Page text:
Above: Arp 220 (a very famous Hubble photograph you probably recognize).
Arp 220 has yet another remarkable and miraculous feature: An On-site Demonstration of the Origin of Galaxies.
This ULIRG is reputed to be one of the most luminous galaxies known and extremely active both optically and in X- rays. Investigation of the brighter X-ray sources immediately around the galaxy have identified quasars and quasar candidates (Arp et al. 2001). Most striking are a pair of quasars shown here in Fig. 7 which are exactly aligned across the central active galaxy. By now many such pairs have been identified across active galaxies and they tend to have similar redshifts. But the striking result in Fig. 7 is that this pair have almost identical redshifts of z = 1.26 and 1.25.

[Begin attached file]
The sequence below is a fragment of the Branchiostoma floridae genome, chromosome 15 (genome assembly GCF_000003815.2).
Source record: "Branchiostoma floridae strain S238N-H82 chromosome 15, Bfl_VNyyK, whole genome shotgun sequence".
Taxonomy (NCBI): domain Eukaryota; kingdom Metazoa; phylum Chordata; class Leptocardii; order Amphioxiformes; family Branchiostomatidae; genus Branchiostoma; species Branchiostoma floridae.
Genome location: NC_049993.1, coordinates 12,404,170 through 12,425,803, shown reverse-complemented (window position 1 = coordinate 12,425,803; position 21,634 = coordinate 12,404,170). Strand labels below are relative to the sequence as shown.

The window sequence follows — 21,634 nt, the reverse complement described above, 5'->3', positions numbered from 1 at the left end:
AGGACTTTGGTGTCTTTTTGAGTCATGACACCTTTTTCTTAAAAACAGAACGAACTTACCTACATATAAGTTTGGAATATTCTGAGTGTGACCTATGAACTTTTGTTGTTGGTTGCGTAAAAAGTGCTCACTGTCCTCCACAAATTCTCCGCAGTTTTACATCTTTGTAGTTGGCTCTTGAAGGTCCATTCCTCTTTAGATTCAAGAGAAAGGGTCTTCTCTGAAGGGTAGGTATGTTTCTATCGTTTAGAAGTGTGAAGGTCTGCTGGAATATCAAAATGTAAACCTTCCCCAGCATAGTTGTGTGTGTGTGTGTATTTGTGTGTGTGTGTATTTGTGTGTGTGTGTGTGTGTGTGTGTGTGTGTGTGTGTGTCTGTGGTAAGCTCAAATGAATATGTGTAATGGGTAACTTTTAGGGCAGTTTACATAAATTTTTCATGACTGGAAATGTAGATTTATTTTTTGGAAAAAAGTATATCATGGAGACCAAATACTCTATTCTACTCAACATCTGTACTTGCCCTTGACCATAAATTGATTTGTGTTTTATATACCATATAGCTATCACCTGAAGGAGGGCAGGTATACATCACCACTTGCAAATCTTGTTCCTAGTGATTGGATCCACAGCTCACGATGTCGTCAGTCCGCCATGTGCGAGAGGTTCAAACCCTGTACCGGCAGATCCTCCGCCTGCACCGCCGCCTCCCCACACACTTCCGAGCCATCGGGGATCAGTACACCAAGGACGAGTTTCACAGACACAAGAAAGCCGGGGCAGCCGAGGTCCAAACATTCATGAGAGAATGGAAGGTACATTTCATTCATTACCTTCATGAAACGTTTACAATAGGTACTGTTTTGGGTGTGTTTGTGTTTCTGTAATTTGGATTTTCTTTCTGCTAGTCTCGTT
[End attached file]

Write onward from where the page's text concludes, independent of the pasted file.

From Universe: The Cosmology Quest
Halton Arp to Fred Hoyle: "Matter of fact, I took this Arp 220 pair into the resident expert on gravitational lenses at Max Planck and, well I didn't show it to him I just asked him, I said, 'Uh, I have 2 quasars that are 15 arc minutes apart with a galaxy in the center, uh, can this be a gravitational lens?' and he said, he started calculating in his head and he said, 'Well no', he said, 'it would have to have a dispersion of 6 or 7 hundred kilometers per second and that would be too much.' And uh, he said, 'that couldn't be a gravitational lens.' And then he said, 'did you say 15 arc minutes? I thought you said 15 arc seconds.'"[Laughs]
Fred Hoyle to Halton Arp: "I was going to say, yeah, yeah yeah, yeah, [laughing] that's right. Yeah yeah obviously not."